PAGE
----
Ethiopia Just Might Have a Chance for Peace

Ethiopia Just Might Have a Chance for Peace
Members of the Ethiopian military parade with national flags attached to their rifles at a rally to show support for the Ethiopian National Defense Force, in Meskel square in downtown Addis Ababa, Ethiopia, Nov. 7, 2021 (AP photo).

During an African Union summit on humanitarian work in late May, Ethiopian Prime Minister Abiy Ahmed affirmed his government’s “commitment to ensuring assistance reaches those afflicted by natural and manmade disasters,” and called on international partners to “scale up their support for humanitarian services across the continent.”

The statement drew the ire of some commentators, who regarded it as an empty promise at a time when Ethiopia itself is enduring a dire humanitarian crisis, particularly in the war-ravaged northern region of Tigray and the neighboring regions, Amhara and Afar, to which forces under Abiy’s command have contributed. Nevertheless, Abiy’s statement added some weight to the Ethiopian government’s recent rhetoric, which has slowly but markedly softened, suggesting its willingness to address the consequences of a civil war that, since November 2020, has pitted government and allied forces against the Tigray People’s Liberation Front, or TPLF, a regional political party and rebel group.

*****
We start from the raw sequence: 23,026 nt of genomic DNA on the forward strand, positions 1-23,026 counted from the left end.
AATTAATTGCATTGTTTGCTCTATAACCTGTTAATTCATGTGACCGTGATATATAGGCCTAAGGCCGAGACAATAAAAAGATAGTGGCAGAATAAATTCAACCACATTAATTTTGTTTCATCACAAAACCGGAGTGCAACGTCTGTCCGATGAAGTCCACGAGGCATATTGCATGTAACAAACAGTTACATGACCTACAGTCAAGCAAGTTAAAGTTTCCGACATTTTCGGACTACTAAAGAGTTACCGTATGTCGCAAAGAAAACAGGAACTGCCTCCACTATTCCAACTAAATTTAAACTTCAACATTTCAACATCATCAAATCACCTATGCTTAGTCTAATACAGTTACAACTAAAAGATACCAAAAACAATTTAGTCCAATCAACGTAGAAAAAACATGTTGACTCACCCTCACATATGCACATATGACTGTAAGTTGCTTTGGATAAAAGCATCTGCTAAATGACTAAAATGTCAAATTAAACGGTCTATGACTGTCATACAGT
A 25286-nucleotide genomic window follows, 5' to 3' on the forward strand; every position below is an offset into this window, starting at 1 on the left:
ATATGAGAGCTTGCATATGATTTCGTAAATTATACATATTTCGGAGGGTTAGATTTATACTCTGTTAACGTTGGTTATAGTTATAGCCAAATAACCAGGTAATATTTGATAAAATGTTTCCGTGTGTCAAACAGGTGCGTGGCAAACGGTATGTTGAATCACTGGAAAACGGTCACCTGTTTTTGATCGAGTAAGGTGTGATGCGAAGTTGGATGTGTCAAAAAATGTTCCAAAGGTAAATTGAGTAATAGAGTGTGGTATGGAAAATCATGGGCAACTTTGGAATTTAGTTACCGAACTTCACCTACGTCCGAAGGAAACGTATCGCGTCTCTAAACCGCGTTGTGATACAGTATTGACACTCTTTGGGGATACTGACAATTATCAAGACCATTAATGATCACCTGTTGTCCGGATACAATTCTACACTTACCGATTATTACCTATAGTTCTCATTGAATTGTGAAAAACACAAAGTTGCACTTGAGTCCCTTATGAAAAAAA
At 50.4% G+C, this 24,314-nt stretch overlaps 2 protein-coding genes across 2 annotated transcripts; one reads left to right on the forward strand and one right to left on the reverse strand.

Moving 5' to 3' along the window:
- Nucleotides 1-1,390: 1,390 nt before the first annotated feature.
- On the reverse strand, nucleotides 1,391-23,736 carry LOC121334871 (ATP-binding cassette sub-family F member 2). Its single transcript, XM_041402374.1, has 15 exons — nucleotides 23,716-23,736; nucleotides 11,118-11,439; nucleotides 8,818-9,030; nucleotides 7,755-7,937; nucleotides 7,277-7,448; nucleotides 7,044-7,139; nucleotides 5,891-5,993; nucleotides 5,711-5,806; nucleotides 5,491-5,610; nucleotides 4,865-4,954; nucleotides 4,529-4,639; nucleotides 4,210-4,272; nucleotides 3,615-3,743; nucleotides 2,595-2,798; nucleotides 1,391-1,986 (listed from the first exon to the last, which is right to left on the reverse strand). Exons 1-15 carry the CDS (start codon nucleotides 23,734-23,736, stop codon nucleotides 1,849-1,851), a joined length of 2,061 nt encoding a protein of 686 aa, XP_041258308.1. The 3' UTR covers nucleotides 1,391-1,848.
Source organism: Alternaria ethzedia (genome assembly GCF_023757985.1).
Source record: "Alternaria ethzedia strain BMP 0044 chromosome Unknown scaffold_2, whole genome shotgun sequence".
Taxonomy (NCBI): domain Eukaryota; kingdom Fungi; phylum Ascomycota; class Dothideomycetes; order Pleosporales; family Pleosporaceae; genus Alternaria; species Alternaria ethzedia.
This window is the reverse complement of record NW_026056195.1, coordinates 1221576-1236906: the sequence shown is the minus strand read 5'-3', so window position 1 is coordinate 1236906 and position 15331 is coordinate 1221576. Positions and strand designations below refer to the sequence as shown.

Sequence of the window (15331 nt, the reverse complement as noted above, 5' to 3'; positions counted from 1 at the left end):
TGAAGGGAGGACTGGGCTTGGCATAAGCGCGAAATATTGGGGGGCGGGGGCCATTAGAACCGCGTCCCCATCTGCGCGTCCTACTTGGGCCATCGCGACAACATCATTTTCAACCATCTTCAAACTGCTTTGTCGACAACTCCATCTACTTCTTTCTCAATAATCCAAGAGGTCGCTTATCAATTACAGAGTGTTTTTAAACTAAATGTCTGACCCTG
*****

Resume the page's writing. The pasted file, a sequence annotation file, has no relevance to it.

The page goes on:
There have been no large-scale confrontations between federal and TPLF forces since the end of November 2021, when a federal offensive forced TPLF fighters to retreat from large parts of Amhara and Afar that they had occupied for roughly five months. TPLF forces then reoccupied some of this territory in Afar, only to largely withdraw again at the end of April, on the back of the federal government’s unilateral announcement of a “humanitarian truce.” The federal government has also established a peace committee to propose pathways to end the conflict.

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